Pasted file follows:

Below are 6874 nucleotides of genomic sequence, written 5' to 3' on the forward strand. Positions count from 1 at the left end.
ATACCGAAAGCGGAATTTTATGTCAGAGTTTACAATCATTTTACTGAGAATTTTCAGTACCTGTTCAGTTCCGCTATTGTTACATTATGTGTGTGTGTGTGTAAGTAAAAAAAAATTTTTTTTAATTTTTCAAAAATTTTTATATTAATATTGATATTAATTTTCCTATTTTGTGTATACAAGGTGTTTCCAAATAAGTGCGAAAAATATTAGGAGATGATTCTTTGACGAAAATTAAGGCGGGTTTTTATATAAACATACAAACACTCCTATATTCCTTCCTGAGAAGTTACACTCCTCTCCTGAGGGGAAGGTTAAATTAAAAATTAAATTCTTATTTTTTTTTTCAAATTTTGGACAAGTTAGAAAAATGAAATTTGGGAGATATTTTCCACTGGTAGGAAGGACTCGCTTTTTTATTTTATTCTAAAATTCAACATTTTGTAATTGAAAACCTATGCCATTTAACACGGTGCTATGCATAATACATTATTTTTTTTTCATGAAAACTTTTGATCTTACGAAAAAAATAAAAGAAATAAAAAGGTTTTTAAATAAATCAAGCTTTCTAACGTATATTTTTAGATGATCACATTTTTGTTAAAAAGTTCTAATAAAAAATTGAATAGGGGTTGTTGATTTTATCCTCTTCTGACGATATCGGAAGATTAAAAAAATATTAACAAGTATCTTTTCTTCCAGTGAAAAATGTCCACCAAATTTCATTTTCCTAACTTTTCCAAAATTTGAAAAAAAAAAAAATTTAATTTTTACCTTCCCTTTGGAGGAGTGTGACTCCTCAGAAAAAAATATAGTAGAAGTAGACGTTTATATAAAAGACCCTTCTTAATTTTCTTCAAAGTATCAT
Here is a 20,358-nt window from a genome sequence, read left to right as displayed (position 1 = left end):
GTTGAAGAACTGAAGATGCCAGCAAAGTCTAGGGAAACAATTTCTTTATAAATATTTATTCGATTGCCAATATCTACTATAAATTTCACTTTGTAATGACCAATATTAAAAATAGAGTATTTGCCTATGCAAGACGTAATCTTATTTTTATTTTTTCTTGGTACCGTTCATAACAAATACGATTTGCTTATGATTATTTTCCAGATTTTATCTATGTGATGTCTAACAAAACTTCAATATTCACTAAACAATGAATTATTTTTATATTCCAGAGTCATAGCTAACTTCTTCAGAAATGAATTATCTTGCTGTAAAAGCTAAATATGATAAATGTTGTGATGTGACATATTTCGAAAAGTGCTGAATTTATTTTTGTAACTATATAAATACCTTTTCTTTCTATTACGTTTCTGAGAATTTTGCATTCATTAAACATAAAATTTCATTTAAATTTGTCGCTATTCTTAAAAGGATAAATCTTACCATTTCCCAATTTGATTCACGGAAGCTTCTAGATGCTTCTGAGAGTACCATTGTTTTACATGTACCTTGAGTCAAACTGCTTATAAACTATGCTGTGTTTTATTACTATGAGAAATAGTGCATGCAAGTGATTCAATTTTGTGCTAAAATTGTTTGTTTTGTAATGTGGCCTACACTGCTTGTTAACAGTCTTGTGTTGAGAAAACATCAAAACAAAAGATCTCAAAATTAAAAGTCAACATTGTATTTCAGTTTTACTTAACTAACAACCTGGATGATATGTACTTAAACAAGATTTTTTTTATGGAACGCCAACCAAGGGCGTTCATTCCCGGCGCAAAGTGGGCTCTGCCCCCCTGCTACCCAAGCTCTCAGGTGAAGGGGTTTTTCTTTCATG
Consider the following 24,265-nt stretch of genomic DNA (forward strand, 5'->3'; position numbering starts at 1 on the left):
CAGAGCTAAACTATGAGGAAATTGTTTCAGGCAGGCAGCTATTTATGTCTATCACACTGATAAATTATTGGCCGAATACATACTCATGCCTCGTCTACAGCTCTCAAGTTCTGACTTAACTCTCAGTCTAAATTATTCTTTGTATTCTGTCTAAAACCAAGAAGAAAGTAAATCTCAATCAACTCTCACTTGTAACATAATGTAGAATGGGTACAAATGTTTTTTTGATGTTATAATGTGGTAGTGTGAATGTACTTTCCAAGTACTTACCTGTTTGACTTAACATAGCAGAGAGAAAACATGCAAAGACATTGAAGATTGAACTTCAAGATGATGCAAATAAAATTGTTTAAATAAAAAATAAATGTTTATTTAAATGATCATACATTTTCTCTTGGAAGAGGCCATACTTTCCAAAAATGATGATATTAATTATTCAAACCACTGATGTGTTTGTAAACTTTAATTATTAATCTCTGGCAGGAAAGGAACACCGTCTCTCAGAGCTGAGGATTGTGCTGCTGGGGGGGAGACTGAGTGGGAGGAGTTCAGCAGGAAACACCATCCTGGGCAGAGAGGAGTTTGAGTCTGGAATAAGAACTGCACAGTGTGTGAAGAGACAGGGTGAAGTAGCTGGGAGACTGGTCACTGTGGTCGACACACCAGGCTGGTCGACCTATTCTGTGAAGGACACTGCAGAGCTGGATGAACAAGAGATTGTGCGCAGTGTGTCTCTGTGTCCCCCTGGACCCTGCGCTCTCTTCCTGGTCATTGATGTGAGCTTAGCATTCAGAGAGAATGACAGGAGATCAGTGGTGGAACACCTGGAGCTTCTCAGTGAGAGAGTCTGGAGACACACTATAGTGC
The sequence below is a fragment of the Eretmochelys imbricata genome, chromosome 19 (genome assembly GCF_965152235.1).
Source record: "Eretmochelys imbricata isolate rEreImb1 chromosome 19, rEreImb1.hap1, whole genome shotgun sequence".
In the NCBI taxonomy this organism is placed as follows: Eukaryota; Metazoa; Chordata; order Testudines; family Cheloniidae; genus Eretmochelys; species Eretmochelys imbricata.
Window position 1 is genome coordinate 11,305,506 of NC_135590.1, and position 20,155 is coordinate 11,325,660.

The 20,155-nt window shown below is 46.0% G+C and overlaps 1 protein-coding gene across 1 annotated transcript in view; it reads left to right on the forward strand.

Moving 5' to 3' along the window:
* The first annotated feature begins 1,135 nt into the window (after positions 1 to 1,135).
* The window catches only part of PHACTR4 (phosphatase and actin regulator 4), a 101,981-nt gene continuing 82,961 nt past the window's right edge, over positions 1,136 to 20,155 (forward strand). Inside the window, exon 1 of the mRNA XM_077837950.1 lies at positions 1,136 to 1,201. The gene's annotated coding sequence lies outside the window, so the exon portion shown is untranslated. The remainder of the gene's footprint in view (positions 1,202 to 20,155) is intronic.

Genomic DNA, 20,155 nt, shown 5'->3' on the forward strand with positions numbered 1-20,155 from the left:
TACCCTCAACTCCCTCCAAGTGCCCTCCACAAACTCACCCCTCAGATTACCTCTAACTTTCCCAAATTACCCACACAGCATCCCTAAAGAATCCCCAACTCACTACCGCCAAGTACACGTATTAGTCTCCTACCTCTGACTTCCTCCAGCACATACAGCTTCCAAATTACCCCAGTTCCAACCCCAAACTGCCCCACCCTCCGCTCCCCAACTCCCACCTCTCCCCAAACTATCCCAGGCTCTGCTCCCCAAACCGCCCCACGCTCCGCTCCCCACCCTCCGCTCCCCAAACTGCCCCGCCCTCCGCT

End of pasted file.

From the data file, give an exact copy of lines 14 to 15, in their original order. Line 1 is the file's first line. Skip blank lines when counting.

* The window catches only part of PHACTR4 (phosphatase and actin regulator 4), a 101,981-nt gene continuing 82,961 nt past the window's right edge, over positions 1,136 to 20,155 (forward strand). Inside the window, exon 1 of the mRNA XM_077837950.1 lies at positions 1,136 to 1,201. The gene's annotated coding sequence lies outside the window, so the exon portion shown is untranslated. The remainder of the gene's footprint in view (positions 1,202 to 20,155) is intronic.

Genomic DNA, 20,155 nt, shown 5'->3' on the forward strand with positions numbered 1-20,155 from the left: